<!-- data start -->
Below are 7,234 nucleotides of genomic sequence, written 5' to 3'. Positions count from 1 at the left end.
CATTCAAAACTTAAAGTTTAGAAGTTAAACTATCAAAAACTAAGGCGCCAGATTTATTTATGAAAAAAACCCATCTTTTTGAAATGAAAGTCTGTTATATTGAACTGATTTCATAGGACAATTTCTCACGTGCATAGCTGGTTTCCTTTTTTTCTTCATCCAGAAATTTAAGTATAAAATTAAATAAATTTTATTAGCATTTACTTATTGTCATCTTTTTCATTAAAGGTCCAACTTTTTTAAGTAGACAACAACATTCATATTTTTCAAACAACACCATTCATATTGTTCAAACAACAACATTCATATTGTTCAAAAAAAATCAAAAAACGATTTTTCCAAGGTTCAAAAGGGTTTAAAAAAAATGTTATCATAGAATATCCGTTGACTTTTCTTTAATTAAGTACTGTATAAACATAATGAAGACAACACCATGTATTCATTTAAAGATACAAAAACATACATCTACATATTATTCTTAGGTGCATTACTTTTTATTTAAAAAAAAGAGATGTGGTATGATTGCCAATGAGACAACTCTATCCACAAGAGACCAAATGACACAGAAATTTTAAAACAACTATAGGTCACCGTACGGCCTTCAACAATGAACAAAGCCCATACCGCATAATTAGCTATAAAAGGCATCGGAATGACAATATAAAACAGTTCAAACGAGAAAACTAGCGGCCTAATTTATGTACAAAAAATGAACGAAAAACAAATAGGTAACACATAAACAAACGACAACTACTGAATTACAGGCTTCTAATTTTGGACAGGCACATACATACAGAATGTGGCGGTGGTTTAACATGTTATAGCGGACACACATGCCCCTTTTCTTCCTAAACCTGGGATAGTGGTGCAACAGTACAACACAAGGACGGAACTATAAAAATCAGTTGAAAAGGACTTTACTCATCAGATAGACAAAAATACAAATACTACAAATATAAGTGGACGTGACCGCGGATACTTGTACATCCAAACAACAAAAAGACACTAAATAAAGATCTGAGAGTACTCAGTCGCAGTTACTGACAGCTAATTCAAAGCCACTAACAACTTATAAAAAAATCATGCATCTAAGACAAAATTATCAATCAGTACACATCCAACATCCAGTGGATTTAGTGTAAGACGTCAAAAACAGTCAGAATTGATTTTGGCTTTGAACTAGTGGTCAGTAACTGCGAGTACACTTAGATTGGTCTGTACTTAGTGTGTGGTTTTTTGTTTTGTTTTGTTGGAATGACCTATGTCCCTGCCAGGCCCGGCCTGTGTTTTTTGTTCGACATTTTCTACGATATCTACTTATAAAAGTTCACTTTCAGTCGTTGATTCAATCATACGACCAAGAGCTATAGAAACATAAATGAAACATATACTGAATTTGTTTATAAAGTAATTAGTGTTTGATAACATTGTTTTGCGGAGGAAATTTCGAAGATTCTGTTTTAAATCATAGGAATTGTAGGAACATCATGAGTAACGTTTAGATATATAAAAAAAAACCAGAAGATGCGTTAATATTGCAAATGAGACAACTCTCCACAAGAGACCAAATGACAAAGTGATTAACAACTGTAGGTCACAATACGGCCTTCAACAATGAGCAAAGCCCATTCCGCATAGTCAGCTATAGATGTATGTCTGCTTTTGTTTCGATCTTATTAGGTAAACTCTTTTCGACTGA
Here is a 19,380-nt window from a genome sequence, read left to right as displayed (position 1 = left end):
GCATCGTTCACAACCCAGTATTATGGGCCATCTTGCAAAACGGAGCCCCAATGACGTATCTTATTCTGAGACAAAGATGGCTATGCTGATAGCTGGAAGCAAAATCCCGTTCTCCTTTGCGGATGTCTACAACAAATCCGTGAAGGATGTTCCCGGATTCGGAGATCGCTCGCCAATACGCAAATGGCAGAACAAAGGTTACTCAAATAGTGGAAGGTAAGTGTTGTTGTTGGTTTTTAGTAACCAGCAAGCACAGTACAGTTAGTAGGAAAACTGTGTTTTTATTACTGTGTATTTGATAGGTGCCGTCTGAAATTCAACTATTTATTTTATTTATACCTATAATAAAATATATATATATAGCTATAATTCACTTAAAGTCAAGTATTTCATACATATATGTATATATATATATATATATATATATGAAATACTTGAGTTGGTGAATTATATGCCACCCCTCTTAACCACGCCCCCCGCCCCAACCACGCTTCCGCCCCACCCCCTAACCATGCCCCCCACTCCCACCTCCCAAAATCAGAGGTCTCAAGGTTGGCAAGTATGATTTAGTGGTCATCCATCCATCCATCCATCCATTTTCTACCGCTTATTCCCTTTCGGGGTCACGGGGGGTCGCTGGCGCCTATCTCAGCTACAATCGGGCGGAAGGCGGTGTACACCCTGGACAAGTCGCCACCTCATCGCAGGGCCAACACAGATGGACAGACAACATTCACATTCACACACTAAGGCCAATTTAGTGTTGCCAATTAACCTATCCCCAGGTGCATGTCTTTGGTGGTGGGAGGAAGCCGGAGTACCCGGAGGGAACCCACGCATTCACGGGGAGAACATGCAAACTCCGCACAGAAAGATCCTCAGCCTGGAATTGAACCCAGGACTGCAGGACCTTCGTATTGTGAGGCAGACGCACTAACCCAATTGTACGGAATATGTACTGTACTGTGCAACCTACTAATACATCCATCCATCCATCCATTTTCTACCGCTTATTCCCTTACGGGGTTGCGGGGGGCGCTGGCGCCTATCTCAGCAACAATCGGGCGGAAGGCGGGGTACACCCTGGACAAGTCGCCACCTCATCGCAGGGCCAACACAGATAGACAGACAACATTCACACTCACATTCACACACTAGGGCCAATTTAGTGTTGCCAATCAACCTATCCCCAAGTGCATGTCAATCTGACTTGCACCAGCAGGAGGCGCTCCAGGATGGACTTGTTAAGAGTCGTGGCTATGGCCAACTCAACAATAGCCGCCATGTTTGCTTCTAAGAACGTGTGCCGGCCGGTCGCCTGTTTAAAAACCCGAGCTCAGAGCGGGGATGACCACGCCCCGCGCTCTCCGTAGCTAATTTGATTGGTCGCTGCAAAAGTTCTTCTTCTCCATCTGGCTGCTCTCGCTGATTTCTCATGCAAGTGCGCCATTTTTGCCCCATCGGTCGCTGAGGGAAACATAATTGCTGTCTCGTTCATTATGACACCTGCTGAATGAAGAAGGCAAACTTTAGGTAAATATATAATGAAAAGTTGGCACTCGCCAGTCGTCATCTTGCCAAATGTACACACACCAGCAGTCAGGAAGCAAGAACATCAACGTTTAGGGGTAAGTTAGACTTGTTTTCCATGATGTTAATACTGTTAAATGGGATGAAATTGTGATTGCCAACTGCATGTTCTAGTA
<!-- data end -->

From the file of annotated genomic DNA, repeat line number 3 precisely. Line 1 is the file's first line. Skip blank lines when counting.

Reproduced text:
Here is a 19,380-nt window from a genome sequence, read left to right as displayed (position 1 = left end):